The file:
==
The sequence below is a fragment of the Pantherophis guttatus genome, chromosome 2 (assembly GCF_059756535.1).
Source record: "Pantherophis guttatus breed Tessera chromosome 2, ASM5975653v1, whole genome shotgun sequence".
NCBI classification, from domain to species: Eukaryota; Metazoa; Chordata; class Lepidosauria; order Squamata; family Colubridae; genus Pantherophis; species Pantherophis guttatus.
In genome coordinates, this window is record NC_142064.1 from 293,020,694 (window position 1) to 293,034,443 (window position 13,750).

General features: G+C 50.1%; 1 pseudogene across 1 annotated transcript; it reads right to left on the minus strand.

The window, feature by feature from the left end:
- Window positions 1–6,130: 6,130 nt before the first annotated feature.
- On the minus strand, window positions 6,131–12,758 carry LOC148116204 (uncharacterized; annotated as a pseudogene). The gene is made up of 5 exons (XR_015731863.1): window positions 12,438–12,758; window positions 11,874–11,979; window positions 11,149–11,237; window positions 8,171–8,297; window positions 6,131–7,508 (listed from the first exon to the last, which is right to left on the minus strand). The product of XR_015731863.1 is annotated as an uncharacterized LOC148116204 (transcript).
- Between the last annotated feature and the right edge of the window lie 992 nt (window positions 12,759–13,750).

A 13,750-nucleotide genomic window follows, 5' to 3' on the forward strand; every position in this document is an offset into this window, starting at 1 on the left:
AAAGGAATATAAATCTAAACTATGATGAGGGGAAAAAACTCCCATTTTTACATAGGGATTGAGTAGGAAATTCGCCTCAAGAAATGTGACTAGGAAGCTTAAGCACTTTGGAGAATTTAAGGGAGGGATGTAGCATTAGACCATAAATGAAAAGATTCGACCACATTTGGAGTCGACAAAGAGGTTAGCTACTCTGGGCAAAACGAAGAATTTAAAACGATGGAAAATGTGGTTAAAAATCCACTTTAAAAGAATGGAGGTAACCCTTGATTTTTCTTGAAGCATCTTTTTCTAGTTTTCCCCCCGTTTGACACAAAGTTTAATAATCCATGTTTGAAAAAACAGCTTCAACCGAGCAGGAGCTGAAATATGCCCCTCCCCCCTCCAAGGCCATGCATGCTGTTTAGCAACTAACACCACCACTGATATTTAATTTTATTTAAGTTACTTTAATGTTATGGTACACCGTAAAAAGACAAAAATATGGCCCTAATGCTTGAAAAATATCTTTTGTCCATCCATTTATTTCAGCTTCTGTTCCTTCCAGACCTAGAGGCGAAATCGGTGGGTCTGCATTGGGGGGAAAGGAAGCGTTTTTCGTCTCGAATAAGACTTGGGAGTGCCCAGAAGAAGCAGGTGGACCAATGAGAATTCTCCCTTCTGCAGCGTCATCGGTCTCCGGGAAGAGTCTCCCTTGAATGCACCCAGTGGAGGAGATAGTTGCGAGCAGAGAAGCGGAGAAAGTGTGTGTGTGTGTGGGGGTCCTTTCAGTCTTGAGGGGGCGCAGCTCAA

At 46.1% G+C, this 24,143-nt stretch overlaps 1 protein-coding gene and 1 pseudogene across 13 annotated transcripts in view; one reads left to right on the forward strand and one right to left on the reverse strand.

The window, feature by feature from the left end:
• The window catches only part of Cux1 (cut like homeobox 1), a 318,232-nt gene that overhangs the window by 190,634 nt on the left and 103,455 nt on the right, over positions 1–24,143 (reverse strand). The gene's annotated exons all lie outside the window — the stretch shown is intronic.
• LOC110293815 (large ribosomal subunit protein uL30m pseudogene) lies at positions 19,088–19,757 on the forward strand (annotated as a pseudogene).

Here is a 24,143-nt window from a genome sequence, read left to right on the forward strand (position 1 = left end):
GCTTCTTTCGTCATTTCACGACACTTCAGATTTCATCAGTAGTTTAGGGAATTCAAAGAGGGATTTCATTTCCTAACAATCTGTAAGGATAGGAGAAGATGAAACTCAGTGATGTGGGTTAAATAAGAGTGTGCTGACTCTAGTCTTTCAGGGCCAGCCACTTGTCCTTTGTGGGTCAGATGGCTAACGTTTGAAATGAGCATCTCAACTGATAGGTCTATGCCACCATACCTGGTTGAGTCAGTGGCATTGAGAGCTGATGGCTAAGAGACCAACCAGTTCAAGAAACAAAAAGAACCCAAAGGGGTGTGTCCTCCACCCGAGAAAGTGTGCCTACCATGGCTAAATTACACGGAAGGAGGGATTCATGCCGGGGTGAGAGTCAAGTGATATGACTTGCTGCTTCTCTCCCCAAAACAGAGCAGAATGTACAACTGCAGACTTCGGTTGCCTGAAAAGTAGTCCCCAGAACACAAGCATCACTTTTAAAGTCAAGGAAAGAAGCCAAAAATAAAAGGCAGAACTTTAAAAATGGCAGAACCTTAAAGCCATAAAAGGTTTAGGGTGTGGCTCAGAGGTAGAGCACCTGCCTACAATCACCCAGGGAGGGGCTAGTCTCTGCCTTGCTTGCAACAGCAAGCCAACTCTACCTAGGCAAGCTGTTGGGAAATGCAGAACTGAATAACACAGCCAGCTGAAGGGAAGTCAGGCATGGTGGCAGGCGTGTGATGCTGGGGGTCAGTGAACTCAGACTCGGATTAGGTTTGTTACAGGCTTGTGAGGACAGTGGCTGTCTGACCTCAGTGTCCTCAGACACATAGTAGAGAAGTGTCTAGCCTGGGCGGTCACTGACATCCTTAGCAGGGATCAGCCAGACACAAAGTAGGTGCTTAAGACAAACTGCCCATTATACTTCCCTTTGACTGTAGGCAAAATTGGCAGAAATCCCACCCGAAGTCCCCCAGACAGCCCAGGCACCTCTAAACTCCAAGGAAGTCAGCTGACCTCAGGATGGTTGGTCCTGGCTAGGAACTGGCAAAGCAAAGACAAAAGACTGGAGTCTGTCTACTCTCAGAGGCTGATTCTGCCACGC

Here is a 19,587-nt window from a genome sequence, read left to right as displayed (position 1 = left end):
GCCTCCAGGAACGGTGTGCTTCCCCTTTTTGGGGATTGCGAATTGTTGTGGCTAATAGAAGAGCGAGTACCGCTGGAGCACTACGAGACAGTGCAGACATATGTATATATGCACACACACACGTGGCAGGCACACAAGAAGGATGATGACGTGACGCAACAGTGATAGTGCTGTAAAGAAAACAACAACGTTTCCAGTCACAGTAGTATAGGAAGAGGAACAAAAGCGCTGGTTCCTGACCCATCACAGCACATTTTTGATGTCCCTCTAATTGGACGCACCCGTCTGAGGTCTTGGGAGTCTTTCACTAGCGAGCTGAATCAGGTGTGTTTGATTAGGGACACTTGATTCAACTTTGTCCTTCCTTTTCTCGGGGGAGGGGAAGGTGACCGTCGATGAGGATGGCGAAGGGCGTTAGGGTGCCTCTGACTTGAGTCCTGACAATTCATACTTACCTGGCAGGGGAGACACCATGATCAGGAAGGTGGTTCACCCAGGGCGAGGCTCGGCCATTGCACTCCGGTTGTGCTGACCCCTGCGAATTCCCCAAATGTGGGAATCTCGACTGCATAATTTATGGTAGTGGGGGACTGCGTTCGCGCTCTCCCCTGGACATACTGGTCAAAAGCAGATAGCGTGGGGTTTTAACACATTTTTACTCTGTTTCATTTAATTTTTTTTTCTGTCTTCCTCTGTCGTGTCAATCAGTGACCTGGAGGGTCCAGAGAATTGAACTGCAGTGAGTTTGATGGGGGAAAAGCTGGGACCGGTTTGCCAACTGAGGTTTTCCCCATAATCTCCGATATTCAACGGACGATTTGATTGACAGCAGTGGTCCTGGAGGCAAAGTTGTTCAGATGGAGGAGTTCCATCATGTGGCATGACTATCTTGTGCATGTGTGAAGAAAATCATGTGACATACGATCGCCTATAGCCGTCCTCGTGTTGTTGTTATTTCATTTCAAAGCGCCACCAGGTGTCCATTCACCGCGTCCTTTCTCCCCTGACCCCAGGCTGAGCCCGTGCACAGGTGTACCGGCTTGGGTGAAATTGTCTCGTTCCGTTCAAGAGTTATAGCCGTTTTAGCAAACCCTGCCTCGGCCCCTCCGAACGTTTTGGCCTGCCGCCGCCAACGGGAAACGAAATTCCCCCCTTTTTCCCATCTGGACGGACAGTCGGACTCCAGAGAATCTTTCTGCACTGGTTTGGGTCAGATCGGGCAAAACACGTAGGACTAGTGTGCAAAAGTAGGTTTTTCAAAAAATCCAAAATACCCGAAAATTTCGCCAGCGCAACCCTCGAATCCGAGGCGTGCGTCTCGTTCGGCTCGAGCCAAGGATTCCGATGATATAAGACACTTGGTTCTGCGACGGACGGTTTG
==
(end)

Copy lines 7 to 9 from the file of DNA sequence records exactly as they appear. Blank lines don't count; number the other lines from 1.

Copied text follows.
- Window positions 1–6,130: 6,130 nt before the first annotated feature.
- On the minus strand, window positions 6,131–12,758 carry LOC148116204 (uncharacterized; annotated as a pseudogene). The gene is made up of 5 exons (XR_015731863.1): window positions 12,438–12,758; window positions 11,874–11,979; window positions 11,149–11,237; window positions 8,171–8,297; window positions 6,131–7,508 (listed from the first exon to the last, which is right to left on the minus strand). The product of XR_015731863.1 is annotated as an uncharacterized LOC148116204 (transcript).
- Between the last annotated feature and the right edge of the window lie 992 nt (window positions 12,759–13,750).